The most accepted explanation, however, is the possibility of a mirage or an illusion. The floating lady is dismissed as an optical illusion caused by the car's headlights.[6] The same explanation is given to another alleged haunted street in Quezon City, the Calle Tres Marias in Barangay bahay toro in Project 6, which is said to be the habitat of strange cat-like creatures.[7]

Zoning laws[edit]

The segment of the Balete Drive from Aurora Boulevard to Eulogio Rodriguez, Sr. Ave has been zoned by the Bureau of Internal Revenue for regular residential and commercial purposes.[10]

In popular culture[edit]

The movie Hiwaga sa Balete Drive (Mystery on Balete Drive) is a Filipino movie based on the ghost that allegedly roam the road. It was filmed in 1988 with the white lady portrayed by Filipina singer-actress Zsa Zsa Padilla. In the story, she died during the Spanish Colonial Era, but her spirit is forever roaming, searching for her undying love. Some of the actual scenes were filmed on Balete Drive. The movie is frequently shown during Halloween on Philippine television. [11]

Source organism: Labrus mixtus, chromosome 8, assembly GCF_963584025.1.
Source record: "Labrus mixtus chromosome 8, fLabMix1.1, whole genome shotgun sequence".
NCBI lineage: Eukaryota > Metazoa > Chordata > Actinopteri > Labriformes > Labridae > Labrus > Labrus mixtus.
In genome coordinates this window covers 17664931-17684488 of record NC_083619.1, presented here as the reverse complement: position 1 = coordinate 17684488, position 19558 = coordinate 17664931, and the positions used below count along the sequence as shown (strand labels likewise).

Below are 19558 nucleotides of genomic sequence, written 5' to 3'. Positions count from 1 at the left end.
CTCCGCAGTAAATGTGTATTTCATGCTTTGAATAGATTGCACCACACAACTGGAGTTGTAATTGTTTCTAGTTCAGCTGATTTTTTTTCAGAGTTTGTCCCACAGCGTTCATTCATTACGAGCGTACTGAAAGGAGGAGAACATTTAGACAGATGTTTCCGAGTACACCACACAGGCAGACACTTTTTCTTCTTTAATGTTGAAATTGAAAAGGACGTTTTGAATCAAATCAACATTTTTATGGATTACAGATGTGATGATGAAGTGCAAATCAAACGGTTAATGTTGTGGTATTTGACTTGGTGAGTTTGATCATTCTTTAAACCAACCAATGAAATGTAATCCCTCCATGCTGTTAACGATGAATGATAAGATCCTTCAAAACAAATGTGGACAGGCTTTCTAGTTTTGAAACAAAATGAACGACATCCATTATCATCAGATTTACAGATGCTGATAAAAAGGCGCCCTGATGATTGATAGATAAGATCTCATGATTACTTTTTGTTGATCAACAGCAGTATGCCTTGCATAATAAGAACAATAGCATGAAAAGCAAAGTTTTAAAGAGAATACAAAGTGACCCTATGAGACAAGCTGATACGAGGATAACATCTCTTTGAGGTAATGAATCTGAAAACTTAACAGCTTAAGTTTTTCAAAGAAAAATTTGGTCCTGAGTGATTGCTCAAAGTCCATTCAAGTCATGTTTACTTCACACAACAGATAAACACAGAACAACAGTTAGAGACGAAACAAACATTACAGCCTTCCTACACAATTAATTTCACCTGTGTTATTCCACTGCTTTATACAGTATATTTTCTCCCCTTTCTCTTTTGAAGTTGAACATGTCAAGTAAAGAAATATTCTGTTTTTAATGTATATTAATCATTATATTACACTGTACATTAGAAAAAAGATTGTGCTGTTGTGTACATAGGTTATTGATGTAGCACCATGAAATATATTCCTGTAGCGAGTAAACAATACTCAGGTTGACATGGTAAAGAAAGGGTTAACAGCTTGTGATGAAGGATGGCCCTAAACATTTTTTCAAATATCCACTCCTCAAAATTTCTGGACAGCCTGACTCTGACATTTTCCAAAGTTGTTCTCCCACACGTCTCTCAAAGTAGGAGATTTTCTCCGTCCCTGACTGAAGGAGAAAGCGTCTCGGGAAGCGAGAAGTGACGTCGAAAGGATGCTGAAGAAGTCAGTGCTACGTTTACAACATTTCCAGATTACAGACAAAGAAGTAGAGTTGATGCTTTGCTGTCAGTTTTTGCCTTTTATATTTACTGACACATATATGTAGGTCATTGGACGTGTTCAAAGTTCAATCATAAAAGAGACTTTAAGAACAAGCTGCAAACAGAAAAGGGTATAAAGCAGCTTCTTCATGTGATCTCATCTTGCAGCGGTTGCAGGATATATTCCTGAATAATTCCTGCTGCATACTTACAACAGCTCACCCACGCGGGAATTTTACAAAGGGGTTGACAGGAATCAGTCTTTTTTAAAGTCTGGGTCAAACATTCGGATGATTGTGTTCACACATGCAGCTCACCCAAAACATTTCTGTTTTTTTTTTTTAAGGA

See also[edit]

References[edit]

  1. ^ "Kamuning Road". Google Maps. Retrieved on April 18, 2012.
  2. ^ "Balete Drive". Google Maps. Retrieved on April 18, 2012.
  3. ^ "Balete Drive". Google Maps. Retrieved on April 18, 2012.
  4. ^ a b Ellalynn De Vera and Charissa M. Lucci (July 17, 2005). "The Haunting of Balete drive". The Manila Bulletin. Retrieved August 25, 2012. 
  5. ^ a b Philippines Insider. "Myths Surrounding Balete Drive". Philippines Insider. Retrieved August 26, 2012. 
  6. ^ a b c d Yap, Dj (Nov 1, 2005). "Balete may be official "haunted" site". Philippine Daily Inquirer. Retrieved 18 April 2012. 
  7. ^ a b Magbanua, Lyndon John. "The Story of the White Lady of Balete drive". September 12, 2011. The Mystified.com. Retrieved August 26, 2012. 
  8. ^ Priscelina Patajo-Legasto (2008). Philippine Studies: Have We Gone Beyond St. Louis?. UP Press. pp. 349–. ISBN 978-971-542-591-9. Retrieved 18 April 2012. 
  9. ^ a b Dianne De Las Casas; Zarah C. Gagatiga (30 September 2011). Tales from the 7,000 Isles: Filipino Folk Stories. ABC-CLIO. pp. 119–. ISBN 978-1-59884-698-0. Retrieved 18 April 2012. 
  10. ^ "Zonal Values – RDO No. 39-South Quezon City – Barangay Mariana". Bureau of Internal Revenue (Philippines). Retrieved on April 18, 2012.
  11. ^ Hiwaga sa Balete Drive at the Internet Movie Database. Retrieved on April 18, 2012.